This debate over government bailouts to save failing industries has rekindled discussion of whether the nation needs a so-called “industrial policy.” The president doubled down on the side of such a policy during the State of the Union address, proposing government incentives either to bring manufacturing jobs to the U.S. or keep them here.
Because it has become commonplace to bemoan the erosion of this nation’s manufacturing might, Obama’s pleas for more such jobs seems to have resonated positively with many Americans. But, the reality is that industrial policies have been tried before and have sometimes failed badly. The example most often cited is Japan, which threatened to overtake the U.S. in areas such as integrated circuit production and had become known as Japan, Inc. because of its government-supported industrial policy.
Writing in The Fiscal Times, economist Bruce Bartlett recalled:
“Even among Republicans there was admiration for the Japanese model. During the George H.W. Bush administration, where I worked in the Treasury Department, it had strong supporters at the Commerce and Defense departments.”
But Japan fell on hard times and is no longer the economic powerhouse that once struck fear in the hearts of American businesses. The fault for Japan’s problems may not be its industrial policy, but the fact remains that industrial policy was unable to prevent the implosion of the Japanese economy.
However, Dani Rodrick writes in Project Syndicate that industrial policies remain alive and well among worldwide economies:
“China is a case in point. Its phenomenal manufacturing prowess rests in large part on public assistance to new industries. State-owned enterprises have acted as incubators for technical skills and managerial talent. Local-content requirements have spawned productive supplier industries in automotive and electronics products. Generous export incentives have helped firms break into competitive global markets.”
Rodrick, a professor of international economics at Harvard University, says that the United States, despite its devotion to free markets, has relied heavily on aspects of industrial policy:
“US Department of Defense contracts played a crucial role in accelerating the early growth of Silicon Valley. The Internet, possibly the most significant innovation of our time, grew out of a Defense Department project initiated in 1969.”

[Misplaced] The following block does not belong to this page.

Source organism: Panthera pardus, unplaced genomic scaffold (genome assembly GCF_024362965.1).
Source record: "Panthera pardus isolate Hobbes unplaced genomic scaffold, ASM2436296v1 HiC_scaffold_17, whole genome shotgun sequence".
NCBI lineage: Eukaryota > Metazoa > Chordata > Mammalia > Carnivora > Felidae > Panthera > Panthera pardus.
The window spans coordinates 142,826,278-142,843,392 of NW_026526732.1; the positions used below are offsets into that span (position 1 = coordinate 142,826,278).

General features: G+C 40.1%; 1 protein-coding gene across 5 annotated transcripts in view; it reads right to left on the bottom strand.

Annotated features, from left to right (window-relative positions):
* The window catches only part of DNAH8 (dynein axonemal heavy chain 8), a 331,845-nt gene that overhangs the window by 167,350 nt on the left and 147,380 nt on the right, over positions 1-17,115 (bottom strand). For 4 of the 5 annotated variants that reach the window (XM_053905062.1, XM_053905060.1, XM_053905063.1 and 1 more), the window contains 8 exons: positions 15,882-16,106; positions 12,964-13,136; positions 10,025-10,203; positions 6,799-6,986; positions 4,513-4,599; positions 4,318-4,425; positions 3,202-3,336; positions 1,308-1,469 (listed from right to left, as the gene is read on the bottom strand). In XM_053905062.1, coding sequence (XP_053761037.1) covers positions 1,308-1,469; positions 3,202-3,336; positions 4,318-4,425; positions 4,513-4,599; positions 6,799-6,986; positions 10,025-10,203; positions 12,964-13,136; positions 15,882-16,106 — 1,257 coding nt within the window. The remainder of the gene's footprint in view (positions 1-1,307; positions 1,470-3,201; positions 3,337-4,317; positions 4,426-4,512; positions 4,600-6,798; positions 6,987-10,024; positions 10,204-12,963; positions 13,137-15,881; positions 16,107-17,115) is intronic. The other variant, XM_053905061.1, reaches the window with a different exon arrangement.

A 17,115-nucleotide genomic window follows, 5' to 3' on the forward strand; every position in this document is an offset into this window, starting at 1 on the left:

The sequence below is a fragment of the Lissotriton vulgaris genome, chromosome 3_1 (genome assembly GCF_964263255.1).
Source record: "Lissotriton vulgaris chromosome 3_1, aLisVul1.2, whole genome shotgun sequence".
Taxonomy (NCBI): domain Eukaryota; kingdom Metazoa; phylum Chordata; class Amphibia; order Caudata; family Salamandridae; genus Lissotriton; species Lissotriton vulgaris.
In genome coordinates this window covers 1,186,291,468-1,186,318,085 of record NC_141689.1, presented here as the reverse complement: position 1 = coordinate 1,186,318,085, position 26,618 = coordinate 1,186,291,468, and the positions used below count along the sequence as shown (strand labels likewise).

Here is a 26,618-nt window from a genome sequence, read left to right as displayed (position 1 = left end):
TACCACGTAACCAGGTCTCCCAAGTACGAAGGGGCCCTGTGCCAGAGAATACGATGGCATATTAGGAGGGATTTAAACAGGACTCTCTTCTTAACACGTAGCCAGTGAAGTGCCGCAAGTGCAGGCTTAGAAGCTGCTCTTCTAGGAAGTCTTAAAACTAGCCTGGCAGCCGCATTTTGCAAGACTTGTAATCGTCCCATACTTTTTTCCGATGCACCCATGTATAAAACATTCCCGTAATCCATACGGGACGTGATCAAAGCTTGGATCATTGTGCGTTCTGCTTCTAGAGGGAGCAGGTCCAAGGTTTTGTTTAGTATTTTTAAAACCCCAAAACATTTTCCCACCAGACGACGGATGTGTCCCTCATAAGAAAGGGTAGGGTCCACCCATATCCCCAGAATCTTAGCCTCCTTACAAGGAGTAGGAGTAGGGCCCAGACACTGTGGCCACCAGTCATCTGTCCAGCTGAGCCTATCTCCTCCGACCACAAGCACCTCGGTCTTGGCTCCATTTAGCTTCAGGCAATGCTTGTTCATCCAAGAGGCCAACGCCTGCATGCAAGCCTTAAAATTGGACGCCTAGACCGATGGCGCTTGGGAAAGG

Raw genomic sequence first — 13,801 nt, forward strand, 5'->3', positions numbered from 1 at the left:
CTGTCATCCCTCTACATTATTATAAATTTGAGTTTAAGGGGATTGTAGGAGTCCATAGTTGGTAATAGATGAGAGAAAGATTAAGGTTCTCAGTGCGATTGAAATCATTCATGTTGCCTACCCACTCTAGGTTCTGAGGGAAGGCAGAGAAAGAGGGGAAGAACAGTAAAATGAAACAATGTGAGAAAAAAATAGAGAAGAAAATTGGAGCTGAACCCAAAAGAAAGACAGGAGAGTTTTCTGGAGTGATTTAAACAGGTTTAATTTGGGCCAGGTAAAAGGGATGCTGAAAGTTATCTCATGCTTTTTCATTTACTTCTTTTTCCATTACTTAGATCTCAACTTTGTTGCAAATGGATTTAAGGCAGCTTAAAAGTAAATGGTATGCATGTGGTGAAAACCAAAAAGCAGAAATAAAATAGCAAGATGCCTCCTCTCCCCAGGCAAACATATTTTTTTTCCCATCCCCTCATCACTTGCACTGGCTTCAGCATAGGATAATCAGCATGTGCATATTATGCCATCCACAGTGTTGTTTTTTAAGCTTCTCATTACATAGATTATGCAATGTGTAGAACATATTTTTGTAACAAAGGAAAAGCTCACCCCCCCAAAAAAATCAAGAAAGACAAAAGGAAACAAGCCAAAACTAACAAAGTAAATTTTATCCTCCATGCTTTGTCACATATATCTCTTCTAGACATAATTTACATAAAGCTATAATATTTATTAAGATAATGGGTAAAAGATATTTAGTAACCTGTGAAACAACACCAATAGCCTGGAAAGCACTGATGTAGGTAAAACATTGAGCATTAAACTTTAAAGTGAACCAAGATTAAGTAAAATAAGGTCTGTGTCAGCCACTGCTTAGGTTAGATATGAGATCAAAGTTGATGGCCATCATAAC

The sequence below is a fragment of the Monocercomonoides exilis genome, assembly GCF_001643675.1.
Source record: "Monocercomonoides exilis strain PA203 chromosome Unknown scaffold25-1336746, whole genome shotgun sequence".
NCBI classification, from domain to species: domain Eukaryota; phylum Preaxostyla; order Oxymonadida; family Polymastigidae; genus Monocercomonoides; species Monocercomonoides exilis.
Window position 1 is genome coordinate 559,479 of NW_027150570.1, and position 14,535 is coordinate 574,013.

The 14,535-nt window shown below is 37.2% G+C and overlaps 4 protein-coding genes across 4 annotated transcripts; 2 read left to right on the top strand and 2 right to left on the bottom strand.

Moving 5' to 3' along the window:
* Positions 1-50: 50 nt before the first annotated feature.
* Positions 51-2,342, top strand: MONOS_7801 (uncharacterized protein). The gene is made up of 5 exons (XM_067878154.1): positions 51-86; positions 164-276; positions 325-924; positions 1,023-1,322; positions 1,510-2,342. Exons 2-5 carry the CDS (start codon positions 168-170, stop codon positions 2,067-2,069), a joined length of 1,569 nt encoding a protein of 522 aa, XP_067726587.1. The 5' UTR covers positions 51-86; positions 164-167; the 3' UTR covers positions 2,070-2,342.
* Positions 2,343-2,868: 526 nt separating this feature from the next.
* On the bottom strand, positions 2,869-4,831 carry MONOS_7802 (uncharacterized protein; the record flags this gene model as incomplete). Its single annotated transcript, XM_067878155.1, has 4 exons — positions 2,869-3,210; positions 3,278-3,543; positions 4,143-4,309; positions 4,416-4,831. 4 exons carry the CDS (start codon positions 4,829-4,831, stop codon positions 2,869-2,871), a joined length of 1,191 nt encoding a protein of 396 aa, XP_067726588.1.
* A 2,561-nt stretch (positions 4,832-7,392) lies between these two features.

That kind of government incentive continues even today, with massive Department of Energy grants for the development of renewable forms of power generation. But, Bartlett warns of the dangers of top-down decision making on free market issues. He cites the development of High Definition Television (HDTV) as an example of a push by Commerce to support a specific technology:
“Years later, one of the people at Commerce who supported subsidies for HDTV admitted to me that the technology that it wanted to support turned out to be inferior to that which ended up being the standard. It also turned out that the real money was not to be made manufacturing HDTV’s, but in producing the programming, an area where the U.S. remains dominant.”
Rodrick sees it differently:
“The standard rap against industrial policy is that governments cannot pick winners. Of course they can’t, but that is largely irrelevant. What determines success in industrial policy is not the ability to pick winners, but the capacity to let the losers go – a much less demanding requirement. Uncertainty ensures that even optimal policies will lead to mistakes. The trick is for governments to recognize those mistakes and withdraw support before they become too costly.”
As the United States economy recovers, it may become difficult to distinguish success that is purely free market driven from success that comes with a government nudge or two. The reality is that this country must compete with worldwide industries that have a multitude of government support programs and funding behind them. Can we afford to do less than fight fire with fire?